Russ Roberts points to this article by David Leonhardt in the NY Times about government infrastructure spending. There’s a chart that shows the steady increase in spending. The problem is:

And yet when it comes to the nation’s infrastructure, money isn’t the main problem.

A lack of adequate financing is part of the problem, without doubt. But the bigger problem has been an utter lack of seriousness in deciding how that money gets spent.

Passengers are directing their anger at the wrong party.  The airlines are simply tenants and users of Kennedy Airport; they do not own or operate it.  They follow the rules imposed on them by the operator: The Port Authority of New York and New Jersey. This entity is jointly managed by the states of New York and New Jersey.

Here. It’s not like the storm was a surprise, or anything. On top of that, fares are scheduled to increase next year and 2013.

Article here.

The infrastructure investments are one part of a package of targeted proposals the White House is expected to announce in hopes of jump-starting the economy ahead of the November election.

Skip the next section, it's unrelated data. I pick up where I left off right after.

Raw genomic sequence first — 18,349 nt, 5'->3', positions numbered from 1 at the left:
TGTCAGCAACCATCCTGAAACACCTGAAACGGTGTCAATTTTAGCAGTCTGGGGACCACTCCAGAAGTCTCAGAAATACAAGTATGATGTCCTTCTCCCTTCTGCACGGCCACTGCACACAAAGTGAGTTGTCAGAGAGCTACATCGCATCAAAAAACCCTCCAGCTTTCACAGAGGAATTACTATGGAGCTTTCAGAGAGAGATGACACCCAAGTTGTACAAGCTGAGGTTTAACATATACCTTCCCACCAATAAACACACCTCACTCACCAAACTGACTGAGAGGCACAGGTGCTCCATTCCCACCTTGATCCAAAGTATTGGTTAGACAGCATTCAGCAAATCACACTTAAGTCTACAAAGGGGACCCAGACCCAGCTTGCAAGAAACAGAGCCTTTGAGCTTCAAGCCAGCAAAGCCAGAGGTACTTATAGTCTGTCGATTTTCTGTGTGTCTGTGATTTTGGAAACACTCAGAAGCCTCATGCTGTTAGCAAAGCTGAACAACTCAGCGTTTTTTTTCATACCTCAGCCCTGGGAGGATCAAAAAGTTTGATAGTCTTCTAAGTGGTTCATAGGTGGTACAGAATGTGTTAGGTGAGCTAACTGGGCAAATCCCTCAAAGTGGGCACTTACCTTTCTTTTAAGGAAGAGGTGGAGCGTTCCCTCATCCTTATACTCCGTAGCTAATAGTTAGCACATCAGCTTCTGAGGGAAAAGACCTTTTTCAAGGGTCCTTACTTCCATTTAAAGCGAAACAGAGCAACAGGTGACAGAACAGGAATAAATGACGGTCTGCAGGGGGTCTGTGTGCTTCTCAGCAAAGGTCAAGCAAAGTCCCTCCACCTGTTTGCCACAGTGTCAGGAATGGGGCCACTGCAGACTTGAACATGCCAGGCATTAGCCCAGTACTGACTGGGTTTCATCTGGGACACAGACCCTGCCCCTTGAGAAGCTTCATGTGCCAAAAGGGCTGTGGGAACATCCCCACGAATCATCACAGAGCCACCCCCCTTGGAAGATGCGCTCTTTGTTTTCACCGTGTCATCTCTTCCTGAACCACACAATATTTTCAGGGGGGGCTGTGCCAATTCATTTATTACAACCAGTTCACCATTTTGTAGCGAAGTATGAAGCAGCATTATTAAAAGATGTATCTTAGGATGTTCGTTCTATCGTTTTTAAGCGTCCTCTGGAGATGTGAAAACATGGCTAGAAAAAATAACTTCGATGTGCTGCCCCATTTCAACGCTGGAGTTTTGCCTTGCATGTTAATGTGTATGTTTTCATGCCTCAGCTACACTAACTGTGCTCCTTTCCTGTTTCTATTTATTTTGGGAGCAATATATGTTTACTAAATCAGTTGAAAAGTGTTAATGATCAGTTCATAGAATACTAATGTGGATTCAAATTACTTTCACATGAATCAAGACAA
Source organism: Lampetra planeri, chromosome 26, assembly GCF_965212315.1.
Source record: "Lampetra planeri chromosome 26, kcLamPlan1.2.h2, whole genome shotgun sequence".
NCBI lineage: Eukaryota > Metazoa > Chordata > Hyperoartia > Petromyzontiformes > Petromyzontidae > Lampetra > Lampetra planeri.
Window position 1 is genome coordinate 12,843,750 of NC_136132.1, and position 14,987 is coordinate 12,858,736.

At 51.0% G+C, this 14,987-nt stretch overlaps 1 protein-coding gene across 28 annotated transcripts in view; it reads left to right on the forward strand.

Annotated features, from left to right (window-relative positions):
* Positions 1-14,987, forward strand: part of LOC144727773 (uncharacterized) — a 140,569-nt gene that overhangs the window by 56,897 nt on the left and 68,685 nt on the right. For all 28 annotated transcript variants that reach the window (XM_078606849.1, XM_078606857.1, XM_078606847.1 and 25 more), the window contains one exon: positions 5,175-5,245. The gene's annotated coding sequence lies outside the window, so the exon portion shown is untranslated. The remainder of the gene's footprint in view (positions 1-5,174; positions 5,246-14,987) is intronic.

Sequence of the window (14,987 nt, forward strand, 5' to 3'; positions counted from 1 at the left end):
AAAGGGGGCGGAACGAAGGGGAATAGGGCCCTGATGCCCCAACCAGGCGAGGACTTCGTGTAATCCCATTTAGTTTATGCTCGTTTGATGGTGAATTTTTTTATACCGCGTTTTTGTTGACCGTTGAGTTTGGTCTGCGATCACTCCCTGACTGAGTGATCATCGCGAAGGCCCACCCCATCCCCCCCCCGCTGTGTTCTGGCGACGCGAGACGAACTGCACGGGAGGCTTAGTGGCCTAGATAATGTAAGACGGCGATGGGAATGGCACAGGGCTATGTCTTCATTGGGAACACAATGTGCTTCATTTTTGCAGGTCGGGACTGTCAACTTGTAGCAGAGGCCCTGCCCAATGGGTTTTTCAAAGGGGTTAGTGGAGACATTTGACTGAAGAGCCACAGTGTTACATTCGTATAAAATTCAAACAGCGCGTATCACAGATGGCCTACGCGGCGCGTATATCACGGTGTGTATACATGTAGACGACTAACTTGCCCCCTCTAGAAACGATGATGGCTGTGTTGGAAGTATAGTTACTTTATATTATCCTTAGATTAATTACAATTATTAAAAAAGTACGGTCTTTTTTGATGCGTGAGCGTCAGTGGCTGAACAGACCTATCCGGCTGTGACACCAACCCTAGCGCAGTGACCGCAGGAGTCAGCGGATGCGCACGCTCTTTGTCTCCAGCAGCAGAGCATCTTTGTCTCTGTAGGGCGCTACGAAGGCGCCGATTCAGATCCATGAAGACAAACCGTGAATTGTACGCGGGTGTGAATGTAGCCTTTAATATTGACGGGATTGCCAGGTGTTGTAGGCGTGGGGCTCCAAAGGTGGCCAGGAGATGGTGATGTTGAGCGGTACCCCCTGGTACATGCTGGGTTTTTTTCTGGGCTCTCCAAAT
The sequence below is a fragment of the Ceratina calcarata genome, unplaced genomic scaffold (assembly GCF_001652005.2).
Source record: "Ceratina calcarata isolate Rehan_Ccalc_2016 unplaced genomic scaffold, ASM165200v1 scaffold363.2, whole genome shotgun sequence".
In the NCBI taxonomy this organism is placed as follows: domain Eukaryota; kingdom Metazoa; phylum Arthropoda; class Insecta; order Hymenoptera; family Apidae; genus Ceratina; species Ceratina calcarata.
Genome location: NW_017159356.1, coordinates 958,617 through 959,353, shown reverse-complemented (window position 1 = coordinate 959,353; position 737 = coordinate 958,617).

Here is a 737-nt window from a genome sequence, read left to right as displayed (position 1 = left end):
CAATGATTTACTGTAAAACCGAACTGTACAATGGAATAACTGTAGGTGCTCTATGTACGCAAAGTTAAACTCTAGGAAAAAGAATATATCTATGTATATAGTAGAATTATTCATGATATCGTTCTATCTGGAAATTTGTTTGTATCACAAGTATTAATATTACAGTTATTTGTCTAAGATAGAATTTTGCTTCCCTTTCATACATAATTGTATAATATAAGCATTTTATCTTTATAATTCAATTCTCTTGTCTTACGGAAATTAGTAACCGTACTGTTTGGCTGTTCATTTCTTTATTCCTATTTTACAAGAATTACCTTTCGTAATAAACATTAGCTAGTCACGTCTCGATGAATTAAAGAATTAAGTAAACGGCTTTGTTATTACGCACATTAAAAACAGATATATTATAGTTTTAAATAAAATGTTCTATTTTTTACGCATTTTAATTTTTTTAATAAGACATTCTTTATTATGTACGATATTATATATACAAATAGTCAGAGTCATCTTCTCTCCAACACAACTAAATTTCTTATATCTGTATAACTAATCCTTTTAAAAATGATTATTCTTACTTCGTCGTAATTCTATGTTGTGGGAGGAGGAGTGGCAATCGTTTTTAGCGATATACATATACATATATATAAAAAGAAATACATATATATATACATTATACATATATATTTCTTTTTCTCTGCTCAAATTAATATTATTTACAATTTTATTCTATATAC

So it’s politically motivated, meaning the positive economic impact will, at most, be short-term.  The long-term effect will be negative because politicians’ short-term thinking got us in this mess.  Democrats are desperate, and bad politics makes bad policy.

Mr. Obama will also call for the creation of a permanent infrastructure bank that would focus on funding national and regional infrastructure projects.

This is also known as a political slush fund. More of our precious tax dollars spent to buy votes. Forget it.

Obama made infrastructure investments a central part of the $814 billion stimulus Congress passed last year, but with that spending winding down, the economy’s growth has slowed.

More proof the “stimulus” was a failure, and more proof that government spending does not create sustainable economic growth. The GDP figures were temporarily boosted by the spending because when GDP is calculated, government spending is an addition to it. More spending temporarily inflates GDP.

How about the remaining “stimulus” spending?  More than 1/3 has not been spent or distributed.

To top it off, as this report shows,

We often hear the nation’s infrastructure is crumbling, but state highway conditions are the best they’ve been in 19 years, according to Reason Foundation’s 19th Annual Highway Report. Unfortunately, the recession is partly responsible for the improvement in road conditions: people are driving less which has helped slow pavement deterioration and reduced traffic congestion and fatalities.